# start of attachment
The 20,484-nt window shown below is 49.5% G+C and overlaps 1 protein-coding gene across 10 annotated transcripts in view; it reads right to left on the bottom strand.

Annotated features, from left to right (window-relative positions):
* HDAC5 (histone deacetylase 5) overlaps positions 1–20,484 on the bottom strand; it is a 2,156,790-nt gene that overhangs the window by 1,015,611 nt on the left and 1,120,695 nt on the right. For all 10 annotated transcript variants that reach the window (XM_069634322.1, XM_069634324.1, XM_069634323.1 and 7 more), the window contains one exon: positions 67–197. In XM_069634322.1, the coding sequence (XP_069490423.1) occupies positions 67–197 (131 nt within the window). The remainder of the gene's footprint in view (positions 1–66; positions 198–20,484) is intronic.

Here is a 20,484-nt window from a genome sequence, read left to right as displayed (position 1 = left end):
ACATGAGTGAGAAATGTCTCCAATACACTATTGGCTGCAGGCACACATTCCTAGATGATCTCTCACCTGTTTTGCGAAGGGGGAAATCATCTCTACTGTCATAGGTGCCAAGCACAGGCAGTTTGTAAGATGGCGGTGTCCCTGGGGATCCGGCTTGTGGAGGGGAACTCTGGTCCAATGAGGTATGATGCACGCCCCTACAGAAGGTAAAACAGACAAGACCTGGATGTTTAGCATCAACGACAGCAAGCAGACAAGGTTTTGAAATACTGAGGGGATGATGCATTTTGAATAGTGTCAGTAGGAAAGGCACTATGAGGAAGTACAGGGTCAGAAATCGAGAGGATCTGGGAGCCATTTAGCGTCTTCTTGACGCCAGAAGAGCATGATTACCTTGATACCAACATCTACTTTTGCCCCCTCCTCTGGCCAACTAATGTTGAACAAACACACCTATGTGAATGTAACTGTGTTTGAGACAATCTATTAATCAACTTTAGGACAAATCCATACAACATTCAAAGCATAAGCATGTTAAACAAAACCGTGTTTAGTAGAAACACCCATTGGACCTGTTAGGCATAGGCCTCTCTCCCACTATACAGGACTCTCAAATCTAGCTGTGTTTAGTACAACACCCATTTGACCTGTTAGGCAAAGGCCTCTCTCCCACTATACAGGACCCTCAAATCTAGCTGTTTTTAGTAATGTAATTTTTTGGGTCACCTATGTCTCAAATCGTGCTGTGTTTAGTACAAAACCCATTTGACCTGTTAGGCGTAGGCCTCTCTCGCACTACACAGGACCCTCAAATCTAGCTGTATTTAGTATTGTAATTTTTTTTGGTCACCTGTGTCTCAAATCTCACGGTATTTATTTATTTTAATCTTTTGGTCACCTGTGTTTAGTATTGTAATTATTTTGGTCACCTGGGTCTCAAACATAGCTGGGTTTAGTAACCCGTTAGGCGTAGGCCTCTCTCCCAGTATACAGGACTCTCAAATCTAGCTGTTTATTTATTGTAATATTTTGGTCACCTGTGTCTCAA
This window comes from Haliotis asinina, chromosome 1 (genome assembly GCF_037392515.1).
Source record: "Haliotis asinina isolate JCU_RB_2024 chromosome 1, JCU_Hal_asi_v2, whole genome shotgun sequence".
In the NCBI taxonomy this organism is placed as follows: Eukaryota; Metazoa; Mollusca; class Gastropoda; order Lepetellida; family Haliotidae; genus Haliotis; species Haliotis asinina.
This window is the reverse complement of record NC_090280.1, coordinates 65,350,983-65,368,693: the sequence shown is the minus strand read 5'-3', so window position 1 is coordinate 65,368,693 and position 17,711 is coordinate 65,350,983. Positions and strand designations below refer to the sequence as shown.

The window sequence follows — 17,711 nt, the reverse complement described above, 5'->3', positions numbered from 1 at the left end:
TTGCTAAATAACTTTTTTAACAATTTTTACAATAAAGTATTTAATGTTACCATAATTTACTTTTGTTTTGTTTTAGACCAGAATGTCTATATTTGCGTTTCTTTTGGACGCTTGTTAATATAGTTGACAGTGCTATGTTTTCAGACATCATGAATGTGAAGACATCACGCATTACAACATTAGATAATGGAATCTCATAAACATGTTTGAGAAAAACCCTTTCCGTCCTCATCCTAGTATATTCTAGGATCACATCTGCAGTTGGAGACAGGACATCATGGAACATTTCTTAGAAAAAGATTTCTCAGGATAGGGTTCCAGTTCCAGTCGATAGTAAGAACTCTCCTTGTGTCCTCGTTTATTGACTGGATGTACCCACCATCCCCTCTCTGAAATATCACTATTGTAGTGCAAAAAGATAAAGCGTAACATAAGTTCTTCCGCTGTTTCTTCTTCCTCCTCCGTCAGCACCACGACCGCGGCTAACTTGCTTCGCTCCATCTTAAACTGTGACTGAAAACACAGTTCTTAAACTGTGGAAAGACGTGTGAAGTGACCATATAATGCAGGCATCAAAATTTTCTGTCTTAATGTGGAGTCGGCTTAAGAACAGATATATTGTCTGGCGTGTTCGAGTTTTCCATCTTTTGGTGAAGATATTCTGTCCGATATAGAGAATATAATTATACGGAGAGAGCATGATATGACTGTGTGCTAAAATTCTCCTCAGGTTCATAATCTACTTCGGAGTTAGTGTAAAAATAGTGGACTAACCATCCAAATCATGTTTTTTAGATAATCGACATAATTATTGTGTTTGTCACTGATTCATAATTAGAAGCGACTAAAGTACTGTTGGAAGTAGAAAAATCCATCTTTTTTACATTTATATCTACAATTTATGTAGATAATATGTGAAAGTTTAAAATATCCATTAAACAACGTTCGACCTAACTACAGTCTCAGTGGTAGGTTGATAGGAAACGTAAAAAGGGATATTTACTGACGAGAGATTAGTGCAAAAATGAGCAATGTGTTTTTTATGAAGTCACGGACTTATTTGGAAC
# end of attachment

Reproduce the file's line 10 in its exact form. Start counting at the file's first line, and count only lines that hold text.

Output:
The window sequence follows — 17,711 nt, the reverse complement described above, 5'->3', positions numbered from 1 at the left end: